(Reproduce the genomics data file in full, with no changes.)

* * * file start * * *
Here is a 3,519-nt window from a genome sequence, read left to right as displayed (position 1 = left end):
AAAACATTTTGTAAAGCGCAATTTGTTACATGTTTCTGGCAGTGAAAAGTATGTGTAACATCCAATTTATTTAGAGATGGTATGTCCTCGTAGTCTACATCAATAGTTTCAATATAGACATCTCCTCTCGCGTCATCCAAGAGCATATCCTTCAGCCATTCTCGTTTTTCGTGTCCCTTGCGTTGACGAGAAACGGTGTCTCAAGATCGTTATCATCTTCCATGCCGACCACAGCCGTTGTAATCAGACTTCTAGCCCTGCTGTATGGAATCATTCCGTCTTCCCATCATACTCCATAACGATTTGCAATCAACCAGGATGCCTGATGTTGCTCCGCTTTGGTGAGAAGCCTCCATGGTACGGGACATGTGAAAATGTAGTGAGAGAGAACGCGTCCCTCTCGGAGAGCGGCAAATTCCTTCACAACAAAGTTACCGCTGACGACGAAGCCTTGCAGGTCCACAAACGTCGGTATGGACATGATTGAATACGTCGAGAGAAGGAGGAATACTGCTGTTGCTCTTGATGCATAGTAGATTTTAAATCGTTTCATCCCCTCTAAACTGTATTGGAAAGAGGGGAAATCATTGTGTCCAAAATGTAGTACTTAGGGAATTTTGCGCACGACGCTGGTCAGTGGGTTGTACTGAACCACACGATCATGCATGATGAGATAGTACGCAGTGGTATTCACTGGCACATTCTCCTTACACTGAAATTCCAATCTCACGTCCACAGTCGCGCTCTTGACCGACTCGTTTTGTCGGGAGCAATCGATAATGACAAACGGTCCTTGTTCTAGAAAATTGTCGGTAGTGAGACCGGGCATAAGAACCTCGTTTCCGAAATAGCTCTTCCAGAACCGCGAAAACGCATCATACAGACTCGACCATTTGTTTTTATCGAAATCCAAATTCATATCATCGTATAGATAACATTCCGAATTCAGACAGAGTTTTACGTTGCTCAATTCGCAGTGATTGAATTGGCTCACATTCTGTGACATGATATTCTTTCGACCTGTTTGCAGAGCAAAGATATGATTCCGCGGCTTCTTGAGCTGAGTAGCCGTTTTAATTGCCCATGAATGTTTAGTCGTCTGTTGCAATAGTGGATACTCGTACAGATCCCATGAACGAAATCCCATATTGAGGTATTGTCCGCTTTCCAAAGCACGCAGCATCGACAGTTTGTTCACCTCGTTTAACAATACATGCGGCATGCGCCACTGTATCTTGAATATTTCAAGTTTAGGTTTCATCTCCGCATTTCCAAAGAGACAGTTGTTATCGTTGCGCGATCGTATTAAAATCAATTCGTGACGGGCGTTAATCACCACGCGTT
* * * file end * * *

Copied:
Here is a 3,519-nt window from a genome sequence, read left to right as displayed (position 1 = left end):
AAAACATTTTGTAAAGCGCAATTTGTTACATGTTTCTGGCAGTGAAAAGTATGTGTAACATCCAATTTATTTAGAGATGGTATGTCCTCGTAGTCTACATCAATAGTTTCAATATAGACATCTCCTCTCGCGTCATCCAAGAGCATATCCTTCAGCCATTCTCGTTTTTCGTGTCCCTTGCGTTGACGAGAAACGGTGTCTCAAGATCGTTATCATCTTCCATGCCGACCACAGCCGTTGTAATCAGACTTCTAGCCCTGCTGTATGGAATCATTCCGTCTTCCCATCATACTCCATAACGATTTGCAATCAACCAGGATGCCTGATGTTGCTCCGCTTTGGTGAGAAGCCTCCATGGTACGGGACATGTGAAAATGTAGTGAGAGAGAACGCGTCCCTCTCGGAGAGCGGCAAATTCCTTCACAACAAAGTTACCGCTGACGACGAAGCCTTGCAGGTCCACAAACGTCGGTATGGACATGATTGAATACGTCGAGAGAAGGAGGAATACTGCTGTTGCTCTTGATGCATAGTAGATTTTAAATCGTTTCATCCCCTCTAAACTGTATTGGAAAGAGGGGAAATCATTGTGTCCAAAATGTAGTACTTAGGGAATTTTGCGCACGACGCTGGTCAGTGGGTTGTACTGAACCACACGATCATGCATGATGAGATAGTACGCAGTGGTATTCACTGGCACATTCTCCTTACACTGAAATTCCAATCTCACGTCCACAGTCGCGCTCTTGACCGACTCGTTTTGTCGGGAGCAATCGATAATGACAAACGGTCCTTGTTCTAGAAAATTGTCGGTAGTGAGACCGGGCATAAGAACCTCGTTTCCGAAATAGCTCTTCCAGAACCGCGAAAACGCATCATACAGACTCGACCATTTGTTTTTATCGAAATCCAAATTCATATCATCGTATAGATAACATTCCGAATTCAGACAGAGTTTTACGTTGCTCAATTCGCAGTGATTGAATTGGCTCACATTCTGTGACATGATATTCTTTCGACCTGTTTGCAGAGCAAAGATATGATTCCGCGGCTTCTTGAGCTGAGTAGCCGTTTTAATTGCCCATGAATGTTTAGTCGTCTGTTGCAATAGTGGATACTCGTACAGATCCCATGAACGAAATCCCATATTGAGGTATTGTCCGCTTTCCAAAGCACGCAGCATCGACAGTTTGTTCACCTCGTTTAACAATACATGCGGCATGCGCCACTGTATCTTGAATATTTCAAGTTTAGGTTTCATCTCCGCATTTCCAAAGAGACAGTTGTTATCGTTGCGCGATCGTATTAAAATCAATTCGTGACGGGCGTTAATCACCACGCGTT